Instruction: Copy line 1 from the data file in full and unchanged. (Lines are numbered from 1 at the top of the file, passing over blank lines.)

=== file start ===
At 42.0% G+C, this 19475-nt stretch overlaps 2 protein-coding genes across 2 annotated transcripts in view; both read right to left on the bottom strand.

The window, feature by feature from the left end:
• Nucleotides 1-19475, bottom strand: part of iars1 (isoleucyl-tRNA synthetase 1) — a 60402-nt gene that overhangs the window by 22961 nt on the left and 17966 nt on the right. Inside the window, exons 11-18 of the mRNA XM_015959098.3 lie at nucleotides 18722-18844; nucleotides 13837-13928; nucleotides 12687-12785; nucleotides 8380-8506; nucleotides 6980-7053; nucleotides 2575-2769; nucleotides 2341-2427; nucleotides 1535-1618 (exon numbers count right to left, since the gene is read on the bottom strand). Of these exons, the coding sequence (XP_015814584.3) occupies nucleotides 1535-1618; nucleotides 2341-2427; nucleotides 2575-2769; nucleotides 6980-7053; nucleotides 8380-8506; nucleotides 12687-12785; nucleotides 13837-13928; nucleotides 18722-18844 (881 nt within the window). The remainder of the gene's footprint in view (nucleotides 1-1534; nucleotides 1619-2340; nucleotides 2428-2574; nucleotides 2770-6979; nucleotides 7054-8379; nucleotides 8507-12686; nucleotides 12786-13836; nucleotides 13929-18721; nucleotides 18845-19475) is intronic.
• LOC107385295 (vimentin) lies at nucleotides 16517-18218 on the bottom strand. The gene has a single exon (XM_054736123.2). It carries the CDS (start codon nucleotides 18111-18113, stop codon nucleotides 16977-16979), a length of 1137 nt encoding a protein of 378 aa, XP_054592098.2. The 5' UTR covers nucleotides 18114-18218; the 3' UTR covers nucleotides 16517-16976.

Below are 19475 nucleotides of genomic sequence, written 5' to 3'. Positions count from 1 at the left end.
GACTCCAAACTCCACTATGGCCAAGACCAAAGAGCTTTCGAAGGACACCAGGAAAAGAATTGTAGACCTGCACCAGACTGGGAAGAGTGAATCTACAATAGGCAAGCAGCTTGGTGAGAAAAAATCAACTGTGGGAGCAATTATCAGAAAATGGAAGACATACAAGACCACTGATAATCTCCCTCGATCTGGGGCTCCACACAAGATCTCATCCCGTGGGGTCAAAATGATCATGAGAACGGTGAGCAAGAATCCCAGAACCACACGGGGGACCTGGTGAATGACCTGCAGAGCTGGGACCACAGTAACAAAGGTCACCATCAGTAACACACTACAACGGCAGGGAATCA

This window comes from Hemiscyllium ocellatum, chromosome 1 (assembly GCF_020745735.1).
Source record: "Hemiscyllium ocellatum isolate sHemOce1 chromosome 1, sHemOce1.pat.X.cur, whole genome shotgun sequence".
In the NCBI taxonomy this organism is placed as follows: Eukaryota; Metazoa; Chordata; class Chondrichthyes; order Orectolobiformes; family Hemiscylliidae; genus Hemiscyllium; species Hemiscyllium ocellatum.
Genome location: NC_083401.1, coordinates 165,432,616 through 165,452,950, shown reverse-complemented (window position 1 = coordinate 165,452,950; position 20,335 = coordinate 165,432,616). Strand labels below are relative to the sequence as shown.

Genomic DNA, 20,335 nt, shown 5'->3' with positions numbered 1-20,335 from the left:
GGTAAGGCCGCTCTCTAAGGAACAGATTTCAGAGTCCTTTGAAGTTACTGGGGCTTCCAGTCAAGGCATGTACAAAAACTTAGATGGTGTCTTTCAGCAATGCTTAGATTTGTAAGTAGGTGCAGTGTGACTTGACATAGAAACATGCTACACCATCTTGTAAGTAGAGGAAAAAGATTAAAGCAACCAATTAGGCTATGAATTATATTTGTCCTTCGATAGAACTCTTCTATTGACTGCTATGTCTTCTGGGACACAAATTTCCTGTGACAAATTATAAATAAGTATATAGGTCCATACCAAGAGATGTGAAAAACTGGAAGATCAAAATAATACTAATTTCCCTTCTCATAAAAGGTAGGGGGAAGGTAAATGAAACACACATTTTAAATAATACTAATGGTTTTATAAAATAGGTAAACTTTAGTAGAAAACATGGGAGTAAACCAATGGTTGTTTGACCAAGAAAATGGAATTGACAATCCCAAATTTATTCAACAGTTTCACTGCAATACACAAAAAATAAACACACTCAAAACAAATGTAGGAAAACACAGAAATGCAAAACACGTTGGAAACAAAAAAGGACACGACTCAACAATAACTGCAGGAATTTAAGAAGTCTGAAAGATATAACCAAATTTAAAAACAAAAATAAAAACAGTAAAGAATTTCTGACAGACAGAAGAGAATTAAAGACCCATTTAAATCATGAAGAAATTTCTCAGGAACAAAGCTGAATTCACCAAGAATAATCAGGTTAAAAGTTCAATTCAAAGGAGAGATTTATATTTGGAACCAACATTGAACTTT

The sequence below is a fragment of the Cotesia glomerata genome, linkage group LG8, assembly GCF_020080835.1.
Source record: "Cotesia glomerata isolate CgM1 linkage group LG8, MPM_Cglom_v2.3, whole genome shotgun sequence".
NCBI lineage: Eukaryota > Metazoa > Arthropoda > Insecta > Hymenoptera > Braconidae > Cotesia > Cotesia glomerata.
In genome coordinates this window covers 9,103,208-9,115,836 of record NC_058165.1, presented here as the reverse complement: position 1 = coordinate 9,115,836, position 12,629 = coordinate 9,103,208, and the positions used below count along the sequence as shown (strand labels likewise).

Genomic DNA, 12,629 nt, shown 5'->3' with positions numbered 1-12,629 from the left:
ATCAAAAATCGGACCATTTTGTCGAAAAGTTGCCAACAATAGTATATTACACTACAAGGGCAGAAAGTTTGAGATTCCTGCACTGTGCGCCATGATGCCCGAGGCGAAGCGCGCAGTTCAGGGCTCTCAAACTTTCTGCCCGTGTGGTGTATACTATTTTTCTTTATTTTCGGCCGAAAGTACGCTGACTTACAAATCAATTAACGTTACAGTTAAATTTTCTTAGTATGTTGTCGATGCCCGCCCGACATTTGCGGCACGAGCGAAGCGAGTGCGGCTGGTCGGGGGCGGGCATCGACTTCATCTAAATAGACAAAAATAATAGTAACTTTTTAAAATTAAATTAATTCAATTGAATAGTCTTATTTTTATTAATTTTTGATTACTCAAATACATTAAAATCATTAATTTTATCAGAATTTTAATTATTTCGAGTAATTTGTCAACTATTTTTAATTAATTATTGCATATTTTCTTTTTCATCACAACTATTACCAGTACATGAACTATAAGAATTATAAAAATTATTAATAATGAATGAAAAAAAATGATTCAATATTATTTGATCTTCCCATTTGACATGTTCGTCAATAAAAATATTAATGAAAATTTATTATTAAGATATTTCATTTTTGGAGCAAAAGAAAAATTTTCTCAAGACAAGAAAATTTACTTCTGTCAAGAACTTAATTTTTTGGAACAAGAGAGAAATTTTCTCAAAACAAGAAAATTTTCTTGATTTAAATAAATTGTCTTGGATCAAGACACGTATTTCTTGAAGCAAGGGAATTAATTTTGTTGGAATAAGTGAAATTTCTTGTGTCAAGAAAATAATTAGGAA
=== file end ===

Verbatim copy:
At 42.0% G+C, this 19475-nt stretch overlaps 2 protein-coding genes across 2 annotated transcripts in view; both read right to left on the bottom strand.